So even during Brad's song (Brad has a song in the second act I'd never heard of before), there they were upstage, hunched, knock-kneed, twitching, even while in full-on Pip mode singing backup and dancing. It was hysterical. I couldn't take my eyes off them for most of the night.

Which is saying something when a huge, shaven-headed man in a corset and fishnets is being projected three stories high on the back wall.

"Rose tints my world/keeps me safe from my trouble and pain."

Thursday, 11 January 2007

Same ol' grind

Well, my sabbatical, or 'research study leave' as it is called here, has been denied. "... [C]annot be arranged within the priorites of the Department/Faculty/School/Library.". Which means a) everybody (by which I mean 'a couple of people who are deserving, but aren't me') get to go on leave and I have to cover their teaching responsibilities, and b) presumably I move closer to the front of the line for the following year.

There are only two conditions under which leaves can be denied. Well, three. The first is if you just don't qualify, which I do. Second, your leave proposal can be denied if it fails to meet appropriately scholarly criteria, which are largely unspecified. So I suppose if your proposal says 'I want to lie on a beach and ogle naked bodies for a year', they'll deny you. Unless your research has to do with attitudes to public nudity or something like that. So that's pretty flimsy.

I only half-jokingly suggested once that a friend and I should go to Jamaica to do 'field work'. Her part would consist of hiking through the mountains and interviewing and recording the language of relatively isolated Jamaican Creole mesolect-basilect speakers, while I would concentrate on the acrolect. It isn't my fault that the easiest access to acrolectal speakers I would likely encounter would be bartenders, waiters, cleaning staff, and that sort of thing in a nice hotel somewhere near the beach.

She didn't go for my part of the plan, but the point is just because I ended up lying on the beach ogling naked bodies doesn't mean I wouldn't conceivably be doing some useful research activity. As far as anyone knows, I'm doing real work. The naked bodies are just an environmental hazard of that the research plan. "They" don't have to know anything about it.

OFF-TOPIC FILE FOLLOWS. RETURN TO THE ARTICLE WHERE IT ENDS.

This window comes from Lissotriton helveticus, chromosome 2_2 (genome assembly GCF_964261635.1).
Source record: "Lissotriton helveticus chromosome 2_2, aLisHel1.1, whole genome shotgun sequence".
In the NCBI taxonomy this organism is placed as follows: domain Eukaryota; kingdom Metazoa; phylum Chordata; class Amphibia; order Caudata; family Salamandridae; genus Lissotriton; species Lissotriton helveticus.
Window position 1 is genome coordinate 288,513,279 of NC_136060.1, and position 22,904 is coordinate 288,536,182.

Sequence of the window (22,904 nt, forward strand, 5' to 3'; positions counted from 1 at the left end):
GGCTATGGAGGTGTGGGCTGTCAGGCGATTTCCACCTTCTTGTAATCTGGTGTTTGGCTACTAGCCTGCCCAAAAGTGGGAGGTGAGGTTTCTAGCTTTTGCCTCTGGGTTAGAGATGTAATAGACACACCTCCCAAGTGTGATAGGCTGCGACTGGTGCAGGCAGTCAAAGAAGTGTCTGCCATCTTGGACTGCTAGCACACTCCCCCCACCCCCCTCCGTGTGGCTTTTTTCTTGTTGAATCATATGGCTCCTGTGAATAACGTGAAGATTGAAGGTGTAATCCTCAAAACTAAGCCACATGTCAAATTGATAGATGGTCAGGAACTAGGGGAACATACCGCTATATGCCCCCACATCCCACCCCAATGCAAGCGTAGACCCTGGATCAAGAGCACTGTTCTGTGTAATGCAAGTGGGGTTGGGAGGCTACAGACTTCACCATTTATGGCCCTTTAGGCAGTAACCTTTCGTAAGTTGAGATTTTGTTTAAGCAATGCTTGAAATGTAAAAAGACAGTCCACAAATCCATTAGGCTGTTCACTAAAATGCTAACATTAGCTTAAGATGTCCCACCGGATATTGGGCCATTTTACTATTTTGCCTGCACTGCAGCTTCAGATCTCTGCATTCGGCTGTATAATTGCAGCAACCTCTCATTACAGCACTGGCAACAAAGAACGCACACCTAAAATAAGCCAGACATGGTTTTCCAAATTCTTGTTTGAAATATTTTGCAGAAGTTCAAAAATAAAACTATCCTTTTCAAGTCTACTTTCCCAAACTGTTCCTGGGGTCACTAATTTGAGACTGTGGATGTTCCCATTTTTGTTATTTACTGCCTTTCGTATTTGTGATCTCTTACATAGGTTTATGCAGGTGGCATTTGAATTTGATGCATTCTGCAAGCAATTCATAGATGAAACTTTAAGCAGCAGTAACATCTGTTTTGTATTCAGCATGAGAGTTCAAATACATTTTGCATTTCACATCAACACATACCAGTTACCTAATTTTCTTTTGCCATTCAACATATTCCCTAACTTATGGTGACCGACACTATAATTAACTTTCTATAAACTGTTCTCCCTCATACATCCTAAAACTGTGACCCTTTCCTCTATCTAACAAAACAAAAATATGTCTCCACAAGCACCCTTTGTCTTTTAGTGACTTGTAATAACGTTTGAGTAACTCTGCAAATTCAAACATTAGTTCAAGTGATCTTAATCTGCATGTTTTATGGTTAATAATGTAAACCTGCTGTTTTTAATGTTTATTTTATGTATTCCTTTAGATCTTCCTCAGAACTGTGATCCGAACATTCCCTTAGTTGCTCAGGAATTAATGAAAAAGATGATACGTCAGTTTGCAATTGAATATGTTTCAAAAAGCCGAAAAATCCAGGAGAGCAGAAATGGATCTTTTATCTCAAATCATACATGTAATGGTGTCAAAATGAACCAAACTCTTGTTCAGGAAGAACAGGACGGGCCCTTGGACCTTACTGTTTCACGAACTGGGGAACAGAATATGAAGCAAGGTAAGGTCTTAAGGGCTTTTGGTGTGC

Anyway, my plan was not to ogle naked bodies, but actually to go to England and attend some sessions in forensic phonetics run by my colleague Paul Foulkes at York. So it's definitely suitably academic. Which brings us to the third reason leaves can be denied, the one that they used, which is that it cannot be arranged 'within the priorities' of the relevant unit. Which means, in our case, letting everybody go on leave means we don't have anyone left to teach a program, so we/they have to draw the line somewhere. Which I absolutely understand.

But I'm worried about the legal semantics of 'cannot be arranged within the priorities'. It seems to me anyone who teaches a critical course, in our current climate (which is that the Administration is unlikely to approve temporary or sessional appointments to replace anyone on leave--because they believe that we are over-reliant on temporary and sessional appointments, which we are, but their solution is to elimiate the temporary and sessional appointments, rather than to hire real people to cover the courses that we needed the temporary and sessional appointees to cover in the first place) will never be able to take a leave because no one will be around to teach their course.

Ever.

Which I'm sure would provoke some kind of action from a) the leave requestor him or herself and b) the union. But if you're the only one who teaches Shakespeare, and everyone has to take Intro Shakespeare before they take anything else, and there's little or no hope of getting someone else to teach Shakespeare while you're on leave, then how can they possibly arrange your leave 'within the priorities'?

One of my colleagues is the only one who can teach some of his courses, and they're required in some programs. So he only ever gets to take half-leaves (6 months) because he has to be around at least one term to teach some of his 'onlies'.

My problem is the opposite. While others are on leave, I get to teach things that I never teach. Which can be fun, but is a whole lot of extra work than teaching stuff you teach regularly. And I don't get to teach my favo(u)rite courses, since they're technically expendable being electives (popular electives, supporting the career plans of a large segment of our undergraduate population, but if they disappeared technically no one is prevented from finishing their degree). So everybody else (by which I again mean 'a couple of people who are deserving but aren't me'), gets to go on leave, and I'm looking forward to a very challenging 07-08.

The good news is that technically I'm supposed to get an extra credit for every year I get denied, which means by the end of 07-08 I should have nine credits rather than eight. Presumably this moves me even closer to the front of the line for the following year, but we'll see about what happens to 'the priorities' in the meantime.

I couldn't really afford to go to England anyway.